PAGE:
Fails because it takes itself so seriously, and because it is itself so seriously dull. Soderbergh's straining to give us a wink -- come on, guys, this is fun -- but really it just feels like some awful eye twitch -- a spasm of yawning self-indulgence in a mostly captivating career.
    • 59 Metascore
    • 30 Kimberley Jones
    If LaBute wants to plumb the depths of human unkindness, have at it -– only dig deeper next time.
    • 42 Metascore
    • 30 Kimberley Jones
    It's a botched job through and through, made all the more distressing by Bullock's recent announcement that she's throwing in the romantic comedy towel for a while.
    • 39 Metascore
    • 30 Kimberley Jones
    Bait equals bad.
    • 32 Metascore
    • 30 Kimberley Jones
    Christina Applegate, of Eighties white-trash pinup fame, is a comic foil par excellence, delivering a snazzy, self-assured performance that lands the biggest laughs in a movie made mostly of hollow chuckles. She, in fact, is the sweetest thing in this sour, sucky film.
    • 40 Metascore
    • 30 Kimberley Jones
    The jokes just aren't there, which makes it very hard for the stars -- who are trying very, very hard -- to really make a dent.
    • 48 Metascore
    • 30 Kimberley Jones
    The fictionalization of their journey is simply not that engrossing, nor are their alter egos, with their tightly scripted character arcs.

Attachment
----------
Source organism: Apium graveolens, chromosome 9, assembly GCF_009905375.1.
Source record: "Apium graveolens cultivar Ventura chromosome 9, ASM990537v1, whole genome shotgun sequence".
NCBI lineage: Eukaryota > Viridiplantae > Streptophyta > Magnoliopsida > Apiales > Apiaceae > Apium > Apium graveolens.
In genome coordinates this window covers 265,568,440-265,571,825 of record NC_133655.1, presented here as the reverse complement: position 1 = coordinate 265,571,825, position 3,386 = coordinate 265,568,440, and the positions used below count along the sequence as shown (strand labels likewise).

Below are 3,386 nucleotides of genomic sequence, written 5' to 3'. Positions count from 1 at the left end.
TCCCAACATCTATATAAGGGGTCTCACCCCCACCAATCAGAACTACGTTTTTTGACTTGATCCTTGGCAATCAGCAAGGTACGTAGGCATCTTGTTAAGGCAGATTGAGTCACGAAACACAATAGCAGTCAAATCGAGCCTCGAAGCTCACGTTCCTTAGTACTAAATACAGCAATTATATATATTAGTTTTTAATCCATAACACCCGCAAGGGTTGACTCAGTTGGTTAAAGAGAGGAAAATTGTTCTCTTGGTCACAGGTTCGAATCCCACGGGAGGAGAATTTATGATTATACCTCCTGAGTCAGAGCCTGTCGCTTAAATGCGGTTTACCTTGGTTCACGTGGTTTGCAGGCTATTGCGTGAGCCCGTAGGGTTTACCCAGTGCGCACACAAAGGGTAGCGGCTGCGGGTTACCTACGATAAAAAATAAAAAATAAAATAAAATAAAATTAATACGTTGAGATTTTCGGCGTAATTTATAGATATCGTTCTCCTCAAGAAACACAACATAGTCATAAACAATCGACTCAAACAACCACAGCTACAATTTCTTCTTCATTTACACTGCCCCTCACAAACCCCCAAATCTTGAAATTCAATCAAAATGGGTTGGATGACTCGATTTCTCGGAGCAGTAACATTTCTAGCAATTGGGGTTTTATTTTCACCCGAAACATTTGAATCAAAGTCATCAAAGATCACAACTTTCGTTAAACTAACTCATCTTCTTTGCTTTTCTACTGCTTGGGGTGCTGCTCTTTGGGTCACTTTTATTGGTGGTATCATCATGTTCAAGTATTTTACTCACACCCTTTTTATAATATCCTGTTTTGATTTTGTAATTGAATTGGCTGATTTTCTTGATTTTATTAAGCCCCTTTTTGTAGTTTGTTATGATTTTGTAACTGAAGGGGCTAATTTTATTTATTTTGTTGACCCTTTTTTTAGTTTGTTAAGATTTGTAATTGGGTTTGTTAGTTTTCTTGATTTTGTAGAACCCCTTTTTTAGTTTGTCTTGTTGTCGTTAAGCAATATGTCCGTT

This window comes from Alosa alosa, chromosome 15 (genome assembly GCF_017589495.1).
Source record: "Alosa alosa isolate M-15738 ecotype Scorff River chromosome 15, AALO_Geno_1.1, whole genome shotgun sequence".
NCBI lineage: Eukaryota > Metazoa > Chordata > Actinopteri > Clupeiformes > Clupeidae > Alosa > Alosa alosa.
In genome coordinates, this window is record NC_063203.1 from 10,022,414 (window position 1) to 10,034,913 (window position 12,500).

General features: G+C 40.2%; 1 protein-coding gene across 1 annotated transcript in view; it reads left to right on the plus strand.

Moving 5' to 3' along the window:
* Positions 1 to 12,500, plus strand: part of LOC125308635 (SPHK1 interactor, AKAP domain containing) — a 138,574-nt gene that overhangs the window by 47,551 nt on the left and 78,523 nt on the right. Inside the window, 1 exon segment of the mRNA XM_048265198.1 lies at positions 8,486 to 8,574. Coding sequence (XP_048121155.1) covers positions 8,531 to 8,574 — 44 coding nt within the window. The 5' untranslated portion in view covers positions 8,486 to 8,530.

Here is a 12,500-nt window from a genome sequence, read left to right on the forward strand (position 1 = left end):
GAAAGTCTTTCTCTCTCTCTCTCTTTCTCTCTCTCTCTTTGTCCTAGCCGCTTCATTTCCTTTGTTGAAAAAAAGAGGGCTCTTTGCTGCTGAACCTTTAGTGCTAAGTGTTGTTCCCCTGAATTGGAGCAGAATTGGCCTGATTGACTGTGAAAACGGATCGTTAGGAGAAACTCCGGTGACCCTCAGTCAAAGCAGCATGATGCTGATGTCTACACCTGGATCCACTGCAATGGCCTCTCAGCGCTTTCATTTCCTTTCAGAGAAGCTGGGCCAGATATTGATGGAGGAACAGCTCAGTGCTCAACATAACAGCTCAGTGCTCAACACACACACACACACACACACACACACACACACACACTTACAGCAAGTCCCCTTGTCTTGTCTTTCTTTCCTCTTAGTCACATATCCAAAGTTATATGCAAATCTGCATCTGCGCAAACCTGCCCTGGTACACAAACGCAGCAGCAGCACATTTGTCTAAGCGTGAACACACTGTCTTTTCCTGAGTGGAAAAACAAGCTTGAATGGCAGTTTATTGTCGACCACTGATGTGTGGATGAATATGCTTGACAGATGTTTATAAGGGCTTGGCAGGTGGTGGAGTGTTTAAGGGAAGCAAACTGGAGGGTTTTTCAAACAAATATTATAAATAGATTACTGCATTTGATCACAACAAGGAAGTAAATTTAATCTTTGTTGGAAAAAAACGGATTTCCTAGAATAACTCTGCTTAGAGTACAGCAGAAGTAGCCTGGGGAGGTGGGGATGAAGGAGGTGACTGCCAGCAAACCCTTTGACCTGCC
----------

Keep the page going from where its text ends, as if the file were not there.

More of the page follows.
• 27 Metascore
    • 30 Kimberley Jones
    Head Over Heels whitewashes the originality and, well, weirdness Waters showed in his first film, although it's impossibe to imagine anything starring young poster-pups Potter and Prinze Jr. could be particularly edgy.
    • 67 Metascore
    • 30 Kimberley Jones
    "By practicing his art, he revealed himself to us." Fellini: I’m a Born Liar provides proof positive: The art indeed reveals far more than this pedestrian documentary ever does.
    • 25 Metascore
    • 30 Kimberley Jones
    Very little here begs to be paid attention to.
    • 33 Metascore
    • 30 Kimberley Jones
    Another casualty of the uncomfortable branding so common to the teen genre, the same branding one sees in a film starring Hilary Duff, or Amanda Bynes, or the next sweet but bland blond actress that comes down the assembly line.
    • 43 Metascore
    • 30 Kimberley Jones